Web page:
Why Social Relationships Matter in the Classroom

Posted on Mon, Apr 29, 2013 @ 04:06 PM


Dr. Louis Cozolino is a respected leader in the relatively new field of neuropsychotherapy and a psychology professor at Pepperdine University. The author of several books on social neuroscience—the study of how human brains are hardwired to connect with one another—Cozolino argues in his latest work that we can overhaul our approach to education using new understandings from this field.

Most would say that the American public education system could certainly use overhauling; few would disagree that it's broken.

Among popular ideas for fixing it is that of bringing the findings of neuroscience into the classroom. This approach may be referred to as "brain-based learning," but it often involves focusing on individual concepts taken out of context and applied piecemeal. It isn't that these research findings aren't helpful, but as Cozolino points out, "renaming teaching as 'brain-based education' while keeping the present model in place is like rearranging the deck chairs on the Titanic." The challenge lies in identifying the most pressing problems of this model and where to begin in addressing them.

Three challenges that stand out to Cozolino are each related to the fact that the current educational model is based on the production industry. "This model has proven itself over the last 150 years and works exceptionally well for making automobiles, washing machines, and chicken nuggets," he says. But to make these products well, you need to use raw materials that are all the same, tools for stamping them that are all the same, and a clear vision for the end product. Our challenges are that our raw materials are children who vary widely in their makeup; their teachers—the tools used to form them—vary just as widely in their skills and approaches; and to cap it all off, we don't have a clear vision of our final product.

"Education is supposed to prepare young people for the future," Cozolino writes. "But what future?"

The mistake is not in the raw materials, the machinery, or even necessarily our assumptions about what skills children will need to succeed. Rather, Cozolino suggests, our primary problem is in mistaking human beings for industrial products. "When a teacher begins to think of his or her classroom as an assembly line, it's time to make chicken nuggets," he says. "If we are going to move forward, we will have to admit that a one-size-fits-all model of education is doomed to fail the majority of students and teachers.”

So how do we equip children with the education and skills they will need—not only to make their best contribution to society—but also for lifelong success, whatever success might mean to them?

"What has been missed thus far in essentially all books on brain-based education," Cozolino proposes, "is the recognition that the human brain is a social organ of adaptation." In other words, the brain is equipped to adapt as necessary to navigate its environment, especially through linking to and learning from other brains "in the context of emotionally significant relationships."

A single human brain doesn't operate in a vacuum. The release of important chemicals in the brain is controlled by social interactions, and the quality of these interactions determines how well we learn.  As Cozolino puts it, "our ability to learn is regulated by how we are treated by our teachers, at home and in the classroom."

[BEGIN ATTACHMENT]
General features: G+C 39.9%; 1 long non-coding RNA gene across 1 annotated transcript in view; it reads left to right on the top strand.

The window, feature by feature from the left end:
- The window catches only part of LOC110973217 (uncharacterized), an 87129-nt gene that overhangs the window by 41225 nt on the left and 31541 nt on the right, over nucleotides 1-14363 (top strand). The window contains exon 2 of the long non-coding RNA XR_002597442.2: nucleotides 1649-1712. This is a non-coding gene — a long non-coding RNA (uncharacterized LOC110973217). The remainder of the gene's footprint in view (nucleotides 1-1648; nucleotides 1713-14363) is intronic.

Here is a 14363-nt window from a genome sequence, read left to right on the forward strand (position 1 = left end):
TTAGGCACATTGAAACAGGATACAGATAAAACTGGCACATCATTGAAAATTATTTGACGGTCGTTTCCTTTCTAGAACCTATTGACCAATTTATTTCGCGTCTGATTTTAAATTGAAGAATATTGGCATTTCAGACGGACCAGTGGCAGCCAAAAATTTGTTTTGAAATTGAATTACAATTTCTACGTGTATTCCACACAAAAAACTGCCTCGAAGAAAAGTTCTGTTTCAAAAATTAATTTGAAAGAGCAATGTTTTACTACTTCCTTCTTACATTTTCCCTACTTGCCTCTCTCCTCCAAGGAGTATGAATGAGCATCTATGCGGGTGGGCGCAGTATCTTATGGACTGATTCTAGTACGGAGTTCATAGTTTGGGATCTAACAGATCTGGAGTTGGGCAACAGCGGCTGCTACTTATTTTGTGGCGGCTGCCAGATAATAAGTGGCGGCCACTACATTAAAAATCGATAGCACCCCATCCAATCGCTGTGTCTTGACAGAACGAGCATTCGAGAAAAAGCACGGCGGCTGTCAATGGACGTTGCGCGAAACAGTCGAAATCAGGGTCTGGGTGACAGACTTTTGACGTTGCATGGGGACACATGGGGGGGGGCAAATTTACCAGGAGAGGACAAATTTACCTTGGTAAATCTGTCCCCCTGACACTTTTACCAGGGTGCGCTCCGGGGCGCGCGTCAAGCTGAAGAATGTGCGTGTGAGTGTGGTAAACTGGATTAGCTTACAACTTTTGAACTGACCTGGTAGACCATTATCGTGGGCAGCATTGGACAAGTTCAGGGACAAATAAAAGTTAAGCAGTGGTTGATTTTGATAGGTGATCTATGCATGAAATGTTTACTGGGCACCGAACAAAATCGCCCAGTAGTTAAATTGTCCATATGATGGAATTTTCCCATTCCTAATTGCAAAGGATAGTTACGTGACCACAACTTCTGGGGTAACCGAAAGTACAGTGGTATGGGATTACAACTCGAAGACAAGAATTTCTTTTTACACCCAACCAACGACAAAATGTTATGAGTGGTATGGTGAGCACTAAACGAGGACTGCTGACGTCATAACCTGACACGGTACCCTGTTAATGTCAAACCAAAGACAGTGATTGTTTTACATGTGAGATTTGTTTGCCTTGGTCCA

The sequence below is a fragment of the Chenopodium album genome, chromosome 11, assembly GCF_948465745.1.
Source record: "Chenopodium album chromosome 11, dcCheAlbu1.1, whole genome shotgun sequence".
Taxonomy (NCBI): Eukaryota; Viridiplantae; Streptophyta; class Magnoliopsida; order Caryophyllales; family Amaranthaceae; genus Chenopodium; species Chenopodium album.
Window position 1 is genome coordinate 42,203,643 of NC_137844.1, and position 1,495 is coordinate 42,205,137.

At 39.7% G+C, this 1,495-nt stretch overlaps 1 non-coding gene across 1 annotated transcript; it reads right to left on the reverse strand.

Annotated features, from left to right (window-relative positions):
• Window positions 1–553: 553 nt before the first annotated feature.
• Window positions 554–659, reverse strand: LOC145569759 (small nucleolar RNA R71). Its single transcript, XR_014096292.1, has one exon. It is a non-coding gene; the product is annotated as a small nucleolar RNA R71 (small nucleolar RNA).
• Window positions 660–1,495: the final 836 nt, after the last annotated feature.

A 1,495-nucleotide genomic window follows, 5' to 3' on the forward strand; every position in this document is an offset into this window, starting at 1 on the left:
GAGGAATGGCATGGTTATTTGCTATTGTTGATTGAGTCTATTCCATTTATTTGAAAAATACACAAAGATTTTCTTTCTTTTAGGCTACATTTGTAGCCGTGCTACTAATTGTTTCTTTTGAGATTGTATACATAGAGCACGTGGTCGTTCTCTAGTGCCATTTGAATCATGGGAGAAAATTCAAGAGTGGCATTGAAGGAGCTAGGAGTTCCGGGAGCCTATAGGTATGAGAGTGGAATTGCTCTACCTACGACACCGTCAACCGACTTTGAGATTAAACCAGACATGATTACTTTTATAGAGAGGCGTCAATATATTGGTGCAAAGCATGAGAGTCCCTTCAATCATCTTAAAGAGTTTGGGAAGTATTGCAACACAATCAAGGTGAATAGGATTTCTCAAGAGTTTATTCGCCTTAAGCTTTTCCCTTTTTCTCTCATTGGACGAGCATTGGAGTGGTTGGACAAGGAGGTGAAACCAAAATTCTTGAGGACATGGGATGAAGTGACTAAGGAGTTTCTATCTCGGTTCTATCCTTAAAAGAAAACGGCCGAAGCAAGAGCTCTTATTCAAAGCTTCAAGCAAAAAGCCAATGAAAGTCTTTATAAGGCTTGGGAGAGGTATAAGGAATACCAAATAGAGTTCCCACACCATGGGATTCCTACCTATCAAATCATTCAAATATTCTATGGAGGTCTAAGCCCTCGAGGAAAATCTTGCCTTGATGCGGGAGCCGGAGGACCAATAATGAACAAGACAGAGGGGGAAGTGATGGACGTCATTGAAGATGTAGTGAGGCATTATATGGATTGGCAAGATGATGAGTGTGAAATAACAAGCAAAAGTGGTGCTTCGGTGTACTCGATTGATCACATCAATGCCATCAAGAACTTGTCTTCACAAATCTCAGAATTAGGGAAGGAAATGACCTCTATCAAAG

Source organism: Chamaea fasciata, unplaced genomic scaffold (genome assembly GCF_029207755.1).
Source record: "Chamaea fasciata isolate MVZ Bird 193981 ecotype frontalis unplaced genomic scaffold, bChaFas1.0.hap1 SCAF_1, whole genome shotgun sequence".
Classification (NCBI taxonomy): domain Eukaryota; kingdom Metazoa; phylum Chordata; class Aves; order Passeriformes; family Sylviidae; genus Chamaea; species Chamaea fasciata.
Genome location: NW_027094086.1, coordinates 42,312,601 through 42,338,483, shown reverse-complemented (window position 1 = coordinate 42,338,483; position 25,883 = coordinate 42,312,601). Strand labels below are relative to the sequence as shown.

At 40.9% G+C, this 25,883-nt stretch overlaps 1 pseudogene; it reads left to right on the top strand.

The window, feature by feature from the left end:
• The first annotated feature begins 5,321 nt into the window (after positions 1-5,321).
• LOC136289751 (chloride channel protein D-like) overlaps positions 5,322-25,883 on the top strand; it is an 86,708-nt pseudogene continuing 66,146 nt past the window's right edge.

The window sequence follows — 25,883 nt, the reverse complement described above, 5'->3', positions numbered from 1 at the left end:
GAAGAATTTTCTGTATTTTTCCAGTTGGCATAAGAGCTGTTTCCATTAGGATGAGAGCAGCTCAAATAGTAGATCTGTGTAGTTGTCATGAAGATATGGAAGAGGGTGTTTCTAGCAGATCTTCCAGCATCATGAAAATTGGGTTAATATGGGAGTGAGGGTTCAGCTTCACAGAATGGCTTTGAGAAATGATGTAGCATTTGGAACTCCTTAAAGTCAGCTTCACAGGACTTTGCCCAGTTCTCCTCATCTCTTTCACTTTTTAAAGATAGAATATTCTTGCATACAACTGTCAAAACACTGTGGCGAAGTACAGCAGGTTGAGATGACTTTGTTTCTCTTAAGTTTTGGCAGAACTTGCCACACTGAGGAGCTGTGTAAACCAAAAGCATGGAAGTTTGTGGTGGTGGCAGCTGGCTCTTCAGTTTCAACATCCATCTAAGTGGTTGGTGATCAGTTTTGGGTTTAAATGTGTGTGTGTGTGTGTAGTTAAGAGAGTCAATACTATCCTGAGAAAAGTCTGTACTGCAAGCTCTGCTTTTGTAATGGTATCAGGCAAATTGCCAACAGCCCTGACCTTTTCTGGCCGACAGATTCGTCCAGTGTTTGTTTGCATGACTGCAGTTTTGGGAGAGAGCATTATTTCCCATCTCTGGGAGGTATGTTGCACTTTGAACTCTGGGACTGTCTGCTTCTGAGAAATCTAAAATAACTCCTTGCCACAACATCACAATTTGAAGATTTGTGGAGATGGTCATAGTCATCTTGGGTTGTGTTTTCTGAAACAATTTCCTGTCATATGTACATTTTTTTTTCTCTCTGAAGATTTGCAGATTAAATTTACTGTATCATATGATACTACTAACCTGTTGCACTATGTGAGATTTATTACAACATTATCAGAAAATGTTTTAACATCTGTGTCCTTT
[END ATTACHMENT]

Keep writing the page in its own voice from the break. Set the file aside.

Successful teachers stimulate students’ minds and brains to learn by creating an environment that is enriched with novelty, supported by positive expectations, and characterized by safety and acceptance so that anxiety is reduced. "Anxiety is the enemy of curiosity, exploration, and new learning," Cozolino writes. A mild sense of arousal is good for learning, but in higher states chemicals are released in the brain that shut down its ability to create new connections between neurons—that is, to learn.

Unfortunately, the industrial model of education promotes anxiety and fails to cultivate what Cozolino refers to as the human "natural habitat," which calls for a context of supportive, nurturing relationships where secure attachment bonds are cultivated. In such an environment, other brain-based research concepts have a chance to succeed. But they might as well be deck chairs on the Titanic without this foundation.

If the thought of attempting to cultivate this type of classroom seems daunting to teachers, Cozolino suggests it will be well worth the journey: "As human beings, we need to connect with our students as much as they need to connect with us." Those who come out on the other side, he says, will have a new vision of what it means to be a teacher, a new sense of passion and compassion, and "the empowerment that comes with engaging in and surviving a worthy challenge."



Tags: child development, social neuroscience, attachment relationships, mind and brain

Attachment: More Than a Parenting Style

Posted on Fri, Mar 01, 2013 @ 09:39 AM

RadioMDsmHave you ever heard someone say that they don't agree with attachment?  Well, in all likelihood, what they really mean is that they don’t like the popular parenting styles that go by the label attachment parentingAttachment and attachment parenting are not interchangeable terms. Attachment parenting is simply one way that parenting gurus have tried to apply the scientific understanding of attachment theory. To say one disagrees with attachment is somewhat like saying one disagrees with the theory of relativity.

Unfortunately, Time’s famously provocative magazine cover that came out almost a year ago didn’t go very far in clearing up this kind of misunderstanding. The media debates that followed called on all the popular parenting experts, from attachment-parenting guru Mayim Bialik—who actually has a neuroscience degreeto Pamela Druckerman, an American freelance journalist living in France, who wrote about what she admired in the French parenting approach. Even the Tiger Mom was dragged into the debate, although her book was actually a personal memoir rather than a parenting book.